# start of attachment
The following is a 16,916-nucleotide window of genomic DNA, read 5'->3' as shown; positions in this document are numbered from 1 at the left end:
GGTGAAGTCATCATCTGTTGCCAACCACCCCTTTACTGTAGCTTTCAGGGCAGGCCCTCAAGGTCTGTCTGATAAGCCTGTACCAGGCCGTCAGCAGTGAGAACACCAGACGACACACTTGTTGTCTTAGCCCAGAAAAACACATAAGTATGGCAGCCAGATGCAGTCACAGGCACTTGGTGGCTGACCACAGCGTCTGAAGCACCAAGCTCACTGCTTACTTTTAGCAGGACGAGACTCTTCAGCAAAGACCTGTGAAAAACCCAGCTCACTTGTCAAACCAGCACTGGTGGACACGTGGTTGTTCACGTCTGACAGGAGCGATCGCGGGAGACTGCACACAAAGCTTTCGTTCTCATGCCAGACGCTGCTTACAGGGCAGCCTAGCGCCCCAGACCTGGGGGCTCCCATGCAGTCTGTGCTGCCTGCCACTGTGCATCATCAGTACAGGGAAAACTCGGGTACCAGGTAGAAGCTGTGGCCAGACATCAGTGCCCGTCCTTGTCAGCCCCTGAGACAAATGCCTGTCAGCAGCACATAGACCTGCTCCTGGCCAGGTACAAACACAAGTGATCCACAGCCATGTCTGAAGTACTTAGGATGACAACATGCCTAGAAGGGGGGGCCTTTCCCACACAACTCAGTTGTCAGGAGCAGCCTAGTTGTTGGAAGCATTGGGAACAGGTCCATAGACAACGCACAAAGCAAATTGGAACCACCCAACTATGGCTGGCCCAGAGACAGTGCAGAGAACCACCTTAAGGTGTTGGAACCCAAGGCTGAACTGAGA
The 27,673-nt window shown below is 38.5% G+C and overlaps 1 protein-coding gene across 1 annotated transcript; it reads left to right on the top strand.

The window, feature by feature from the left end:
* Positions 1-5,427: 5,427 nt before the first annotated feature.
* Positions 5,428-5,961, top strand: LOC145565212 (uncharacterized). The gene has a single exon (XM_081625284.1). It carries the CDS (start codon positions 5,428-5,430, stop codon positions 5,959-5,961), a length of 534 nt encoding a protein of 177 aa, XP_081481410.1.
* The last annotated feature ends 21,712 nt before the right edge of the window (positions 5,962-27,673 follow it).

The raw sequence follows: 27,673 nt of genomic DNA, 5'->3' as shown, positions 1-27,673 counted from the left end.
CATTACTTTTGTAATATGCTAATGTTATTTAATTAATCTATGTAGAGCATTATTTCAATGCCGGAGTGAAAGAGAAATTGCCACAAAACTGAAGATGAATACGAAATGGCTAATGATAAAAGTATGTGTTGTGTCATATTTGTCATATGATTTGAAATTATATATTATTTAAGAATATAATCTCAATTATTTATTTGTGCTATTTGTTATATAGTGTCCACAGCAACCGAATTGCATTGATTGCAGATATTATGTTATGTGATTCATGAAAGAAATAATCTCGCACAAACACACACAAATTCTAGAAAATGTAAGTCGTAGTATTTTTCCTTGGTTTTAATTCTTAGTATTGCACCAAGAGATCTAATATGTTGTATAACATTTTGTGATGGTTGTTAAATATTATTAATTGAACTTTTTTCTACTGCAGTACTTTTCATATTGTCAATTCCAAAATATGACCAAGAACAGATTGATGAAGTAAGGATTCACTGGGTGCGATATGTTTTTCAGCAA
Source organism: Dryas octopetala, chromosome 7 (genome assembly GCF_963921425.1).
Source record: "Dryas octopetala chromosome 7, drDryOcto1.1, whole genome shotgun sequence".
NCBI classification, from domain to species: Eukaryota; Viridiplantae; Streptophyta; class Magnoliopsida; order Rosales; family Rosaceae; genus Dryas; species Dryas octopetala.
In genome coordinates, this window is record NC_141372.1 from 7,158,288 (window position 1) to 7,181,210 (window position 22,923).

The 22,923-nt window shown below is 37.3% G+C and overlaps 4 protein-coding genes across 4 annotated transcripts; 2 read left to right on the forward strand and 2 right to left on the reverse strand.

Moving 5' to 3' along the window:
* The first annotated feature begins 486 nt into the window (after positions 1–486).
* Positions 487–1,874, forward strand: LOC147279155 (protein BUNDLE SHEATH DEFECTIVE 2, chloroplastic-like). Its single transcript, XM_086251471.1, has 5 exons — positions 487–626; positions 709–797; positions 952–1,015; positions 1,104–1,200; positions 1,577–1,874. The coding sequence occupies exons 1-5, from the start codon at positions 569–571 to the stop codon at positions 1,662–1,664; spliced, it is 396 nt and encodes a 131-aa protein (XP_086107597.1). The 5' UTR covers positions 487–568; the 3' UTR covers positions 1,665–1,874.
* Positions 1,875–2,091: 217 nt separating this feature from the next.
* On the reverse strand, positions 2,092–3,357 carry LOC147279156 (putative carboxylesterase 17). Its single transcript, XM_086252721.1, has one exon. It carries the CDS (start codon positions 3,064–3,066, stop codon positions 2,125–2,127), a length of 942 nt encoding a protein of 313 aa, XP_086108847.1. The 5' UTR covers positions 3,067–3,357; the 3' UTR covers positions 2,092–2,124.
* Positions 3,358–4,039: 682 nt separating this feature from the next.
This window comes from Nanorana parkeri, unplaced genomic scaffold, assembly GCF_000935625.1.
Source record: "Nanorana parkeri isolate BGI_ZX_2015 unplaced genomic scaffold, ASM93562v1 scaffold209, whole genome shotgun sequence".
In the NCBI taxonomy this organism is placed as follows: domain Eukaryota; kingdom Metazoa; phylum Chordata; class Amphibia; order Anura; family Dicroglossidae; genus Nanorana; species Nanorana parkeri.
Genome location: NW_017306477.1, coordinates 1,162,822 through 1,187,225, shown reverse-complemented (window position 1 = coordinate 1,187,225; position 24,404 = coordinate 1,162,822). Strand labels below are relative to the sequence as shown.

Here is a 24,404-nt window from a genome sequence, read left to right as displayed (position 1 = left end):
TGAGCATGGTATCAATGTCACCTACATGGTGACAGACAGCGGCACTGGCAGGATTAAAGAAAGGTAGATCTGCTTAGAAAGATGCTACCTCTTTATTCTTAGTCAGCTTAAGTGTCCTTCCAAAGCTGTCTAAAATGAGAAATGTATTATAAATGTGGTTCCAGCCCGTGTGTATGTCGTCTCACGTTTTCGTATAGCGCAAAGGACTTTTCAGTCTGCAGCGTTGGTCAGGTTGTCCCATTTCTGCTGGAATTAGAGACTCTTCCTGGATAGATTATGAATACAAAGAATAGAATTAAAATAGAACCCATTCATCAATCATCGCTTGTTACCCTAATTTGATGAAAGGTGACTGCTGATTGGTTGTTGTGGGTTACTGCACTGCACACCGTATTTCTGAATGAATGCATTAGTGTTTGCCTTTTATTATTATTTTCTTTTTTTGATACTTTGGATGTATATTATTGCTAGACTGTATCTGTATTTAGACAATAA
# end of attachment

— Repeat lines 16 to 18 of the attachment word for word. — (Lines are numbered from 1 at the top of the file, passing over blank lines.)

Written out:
* The first annotated feature begins 486 nt into the window (after positions 1–486).
* Positions 487–1,874, forward strand: LOC147279155 (protein BUNDLE SHEATH DEFECTIVE 2, chloroplastic-like). Its single transcript, XM_086251471.1, has 5 exons — positions 487–626; positions 709–797; positions 952–1,015; positions 1,104–1,200; positions 1,577–1,874. The coding sequence occupies exons 1-5, from the start codon at positions 569–571 to the stop codon at positions 1,662–1,664; spliced, it is 396 nt and encodes a 131-aa protein (XP_086107597.1). The 5' UTR covers positions 487–568; the 3' UTR covers positions 1,665–1,874.
* Positions 1,875–2,091: 217 nt separating this feature from the next.